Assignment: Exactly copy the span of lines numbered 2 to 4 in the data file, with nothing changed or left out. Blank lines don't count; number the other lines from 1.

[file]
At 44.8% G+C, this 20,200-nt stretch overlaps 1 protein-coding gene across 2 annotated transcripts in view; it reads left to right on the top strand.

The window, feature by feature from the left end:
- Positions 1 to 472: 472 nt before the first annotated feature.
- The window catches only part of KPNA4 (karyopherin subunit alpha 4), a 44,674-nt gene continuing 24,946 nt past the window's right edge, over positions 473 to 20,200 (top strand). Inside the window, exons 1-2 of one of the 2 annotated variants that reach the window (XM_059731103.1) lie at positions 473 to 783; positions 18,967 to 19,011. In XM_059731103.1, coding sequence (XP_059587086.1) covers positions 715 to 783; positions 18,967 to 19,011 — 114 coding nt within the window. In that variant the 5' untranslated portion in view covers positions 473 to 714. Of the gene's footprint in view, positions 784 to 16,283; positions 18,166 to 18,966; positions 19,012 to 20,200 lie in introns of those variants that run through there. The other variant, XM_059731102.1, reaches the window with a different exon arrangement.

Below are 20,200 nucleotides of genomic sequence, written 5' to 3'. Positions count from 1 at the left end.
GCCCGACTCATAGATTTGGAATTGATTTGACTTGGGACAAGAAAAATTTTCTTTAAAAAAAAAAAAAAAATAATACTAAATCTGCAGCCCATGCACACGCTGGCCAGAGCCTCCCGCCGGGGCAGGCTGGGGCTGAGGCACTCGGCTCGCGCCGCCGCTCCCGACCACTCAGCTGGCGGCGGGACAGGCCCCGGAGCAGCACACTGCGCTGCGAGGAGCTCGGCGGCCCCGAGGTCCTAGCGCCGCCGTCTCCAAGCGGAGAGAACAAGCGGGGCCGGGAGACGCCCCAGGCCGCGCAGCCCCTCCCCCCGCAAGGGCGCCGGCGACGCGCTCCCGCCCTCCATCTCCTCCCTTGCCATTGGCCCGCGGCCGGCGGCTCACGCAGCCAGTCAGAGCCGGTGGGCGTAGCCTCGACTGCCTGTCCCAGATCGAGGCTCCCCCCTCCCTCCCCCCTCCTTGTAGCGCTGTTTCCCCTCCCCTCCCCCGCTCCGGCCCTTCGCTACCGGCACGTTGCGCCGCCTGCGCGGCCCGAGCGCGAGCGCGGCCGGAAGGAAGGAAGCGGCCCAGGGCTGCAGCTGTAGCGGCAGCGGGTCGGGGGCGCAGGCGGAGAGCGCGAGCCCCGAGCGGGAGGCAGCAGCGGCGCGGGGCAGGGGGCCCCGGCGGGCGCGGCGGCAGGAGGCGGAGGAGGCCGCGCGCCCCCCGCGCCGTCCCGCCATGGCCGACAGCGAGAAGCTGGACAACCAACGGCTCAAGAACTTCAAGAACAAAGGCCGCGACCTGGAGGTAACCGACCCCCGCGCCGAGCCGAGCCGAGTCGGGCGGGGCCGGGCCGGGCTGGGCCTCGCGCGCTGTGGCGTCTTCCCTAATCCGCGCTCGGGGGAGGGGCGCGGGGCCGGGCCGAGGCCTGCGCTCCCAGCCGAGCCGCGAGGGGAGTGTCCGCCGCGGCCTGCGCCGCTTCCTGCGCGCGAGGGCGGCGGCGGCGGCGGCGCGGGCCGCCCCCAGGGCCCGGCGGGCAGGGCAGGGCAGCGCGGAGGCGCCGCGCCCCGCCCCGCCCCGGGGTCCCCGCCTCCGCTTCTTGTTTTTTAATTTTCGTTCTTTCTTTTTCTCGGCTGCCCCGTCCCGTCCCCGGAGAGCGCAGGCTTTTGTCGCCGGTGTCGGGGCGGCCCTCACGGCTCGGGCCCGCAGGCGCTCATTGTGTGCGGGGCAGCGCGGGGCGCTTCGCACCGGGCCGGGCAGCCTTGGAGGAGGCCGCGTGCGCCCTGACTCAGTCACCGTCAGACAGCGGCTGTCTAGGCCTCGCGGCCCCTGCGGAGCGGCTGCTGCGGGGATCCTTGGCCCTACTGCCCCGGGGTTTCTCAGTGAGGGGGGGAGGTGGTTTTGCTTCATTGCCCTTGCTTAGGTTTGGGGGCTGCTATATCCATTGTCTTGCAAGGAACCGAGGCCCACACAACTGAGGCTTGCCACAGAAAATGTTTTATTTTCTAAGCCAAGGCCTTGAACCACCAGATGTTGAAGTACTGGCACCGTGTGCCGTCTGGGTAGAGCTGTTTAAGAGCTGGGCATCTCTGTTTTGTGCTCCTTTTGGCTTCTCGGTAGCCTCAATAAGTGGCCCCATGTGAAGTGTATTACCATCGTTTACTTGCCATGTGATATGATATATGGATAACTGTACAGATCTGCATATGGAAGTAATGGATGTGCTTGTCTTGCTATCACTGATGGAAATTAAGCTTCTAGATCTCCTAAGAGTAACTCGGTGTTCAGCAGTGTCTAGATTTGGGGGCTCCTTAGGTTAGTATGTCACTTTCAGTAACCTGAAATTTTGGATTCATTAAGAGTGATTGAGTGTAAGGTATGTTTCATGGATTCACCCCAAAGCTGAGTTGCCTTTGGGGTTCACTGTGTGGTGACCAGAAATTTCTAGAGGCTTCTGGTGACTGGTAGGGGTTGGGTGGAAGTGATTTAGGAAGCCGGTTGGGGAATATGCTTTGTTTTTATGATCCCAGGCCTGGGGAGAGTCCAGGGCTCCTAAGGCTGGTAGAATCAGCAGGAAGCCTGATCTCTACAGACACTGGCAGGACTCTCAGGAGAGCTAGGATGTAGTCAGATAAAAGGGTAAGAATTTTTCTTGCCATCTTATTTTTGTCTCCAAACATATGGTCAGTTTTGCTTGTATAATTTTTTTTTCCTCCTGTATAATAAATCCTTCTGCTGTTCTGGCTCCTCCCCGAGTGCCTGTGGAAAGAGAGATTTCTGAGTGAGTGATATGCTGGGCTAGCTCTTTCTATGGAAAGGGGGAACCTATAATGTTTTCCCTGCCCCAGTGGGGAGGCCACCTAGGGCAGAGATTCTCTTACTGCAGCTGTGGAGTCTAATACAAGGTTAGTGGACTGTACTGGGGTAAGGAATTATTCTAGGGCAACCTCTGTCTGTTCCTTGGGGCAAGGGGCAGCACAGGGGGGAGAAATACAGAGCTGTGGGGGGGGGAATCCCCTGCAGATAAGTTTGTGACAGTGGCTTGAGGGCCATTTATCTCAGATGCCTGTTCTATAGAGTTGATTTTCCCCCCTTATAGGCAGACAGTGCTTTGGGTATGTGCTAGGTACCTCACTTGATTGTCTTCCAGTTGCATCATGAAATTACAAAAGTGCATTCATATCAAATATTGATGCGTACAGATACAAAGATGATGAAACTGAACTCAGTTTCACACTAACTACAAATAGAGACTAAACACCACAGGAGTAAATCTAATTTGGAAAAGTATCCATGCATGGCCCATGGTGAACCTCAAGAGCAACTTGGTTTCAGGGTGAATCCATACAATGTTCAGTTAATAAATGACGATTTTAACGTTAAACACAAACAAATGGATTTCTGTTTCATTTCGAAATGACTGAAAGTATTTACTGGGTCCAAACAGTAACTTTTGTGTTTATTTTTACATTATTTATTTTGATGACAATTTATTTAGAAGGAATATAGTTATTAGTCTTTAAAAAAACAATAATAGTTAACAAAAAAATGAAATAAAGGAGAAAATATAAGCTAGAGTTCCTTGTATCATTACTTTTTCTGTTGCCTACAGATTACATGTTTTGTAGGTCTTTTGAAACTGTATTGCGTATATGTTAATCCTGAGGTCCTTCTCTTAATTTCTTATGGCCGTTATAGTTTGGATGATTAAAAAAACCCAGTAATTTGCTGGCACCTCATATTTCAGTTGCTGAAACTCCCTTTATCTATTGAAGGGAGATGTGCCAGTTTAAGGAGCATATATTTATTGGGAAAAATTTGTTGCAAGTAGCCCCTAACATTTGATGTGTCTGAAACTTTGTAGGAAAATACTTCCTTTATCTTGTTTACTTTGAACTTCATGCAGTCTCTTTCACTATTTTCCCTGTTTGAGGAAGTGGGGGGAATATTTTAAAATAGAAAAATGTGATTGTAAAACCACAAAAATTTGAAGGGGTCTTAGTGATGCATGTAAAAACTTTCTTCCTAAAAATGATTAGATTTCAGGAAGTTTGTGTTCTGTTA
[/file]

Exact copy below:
The window, feature by feature from the left end:
- Positions 1 to 472: 472 nt before the first annotated feature.
- The window catches only part of KPNA4 (karyopherin subunit alpha 4), a 44,674-nt gene continuing 24,946 nt past the window's right edge, over positions 473 to 20,200 (top strand). Inside the window, exons 1-2 of one of the 2 annotated variants that reach the window (XM_059731103.1) lie at positions 473 to 783; positions 18,967 to 19,011. In XM_059731103.1, coding sequence (XP_059587086.1) covers positions 715 to 783; positions 18,967 to 19,011 — 114 coding nt within the window. In that variant the 5' untranslated portion in view covers positions 473 to 714. Of the gene's footprint in view, positions 784 to 16,283; positions 18,166 to 18,966; positions 19,012 to 20,200 lie in introns of those variants that run through there. The other variant, XM_059731102.1, reaches the window with a different exon arrangement.